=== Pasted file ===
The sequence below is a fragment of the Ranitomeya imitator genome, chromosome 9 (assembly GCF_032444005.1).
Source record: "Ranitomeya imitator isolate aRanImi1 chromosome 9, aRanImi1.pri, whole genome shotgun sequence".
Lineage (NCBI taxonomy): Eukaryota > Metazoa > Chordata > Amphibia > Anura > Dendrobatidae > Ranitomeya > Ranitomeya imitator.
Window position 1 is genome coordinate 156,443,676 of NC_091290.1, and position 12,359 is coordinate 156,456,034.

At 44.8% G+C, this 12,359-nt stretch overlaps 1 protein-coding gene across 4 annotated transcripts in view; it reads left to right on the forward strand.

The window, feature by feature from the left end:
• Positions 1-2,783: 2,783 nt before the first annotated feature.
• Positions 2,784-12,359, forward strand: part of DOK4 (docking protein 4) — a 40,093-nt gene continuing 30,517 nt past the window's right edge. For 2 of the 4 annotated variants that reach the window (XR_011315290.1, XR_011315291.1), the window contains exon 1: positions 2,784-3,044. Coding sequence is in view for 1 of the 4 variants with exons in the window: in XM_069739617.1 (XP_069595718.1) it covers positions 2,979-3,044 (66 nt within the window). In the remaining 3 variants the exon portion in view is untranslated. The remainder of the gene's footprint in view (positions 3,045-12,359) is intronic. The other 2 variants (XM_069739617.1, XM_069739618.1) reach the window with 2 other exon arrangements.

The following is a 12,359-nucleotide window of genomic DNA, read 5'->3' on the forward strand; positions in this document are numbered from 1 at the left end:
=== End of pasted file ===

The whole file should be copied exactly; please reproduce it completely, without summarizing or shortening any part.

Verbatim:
The sequence below is a fragment of the Ranitomeya imitator genome, chromosome 9 (assembly GCF_032444005.1).
Source record: "Ranitomeya imitator isolate aRanImi1 chromosome 9, aRanImi1.pri, whole genome shotgun sequence".
Lineage (NCBI taxonomy): Eukaryota > Metazoa > Chordata > Amphibia > Anura > Dendrobatidae > Ranitomeya > Ranitomeya imitator.
Window position 1 is genome coordinate 156,443,676 of NC_091290.1, and position 12,359 is coordinate 156,456,034.

At 44.8% G+C, this 12,359-nt stretch overlaps 1 protein-coding gene across 4 annotated transcripts in view; it reads left to right on the forward strand.

The window, feature by feature from the left end:
• Positions 1-2,783: 2,783 nt before the first annotated feature.
• Positions 2,784-12,359, forward strand: part of DOK4 (docking protein 4) — a 40,093-nt gene continuing 30,517 nt past the window's right edge. For 2 of the 4 annotated variants that reach the window (XR_011315290.1, XR_011315291.1), the window contains exon 1: positions 2,784-3,044. Coding sequence is in view for 1 of the 4 variants with exons in the window: in XM_069739617.1 (XP_069595718.1) it covers positions 2,979-3,044 (66 nt within the window). In the remaining 3 variants the exon portion in view is untranslated. The remainder of the gene's footprint in view (positions 3,045-12,359) is intronic. The other 2 variants (XM_069739617.1, XM_069739618.1) reach the window with 2 other exon arrangements.

The following is a 12,359-nucleotide window of genomic DNA, read 5'->3' on the forward strand; positions in this document are numbered from 1 at the left end: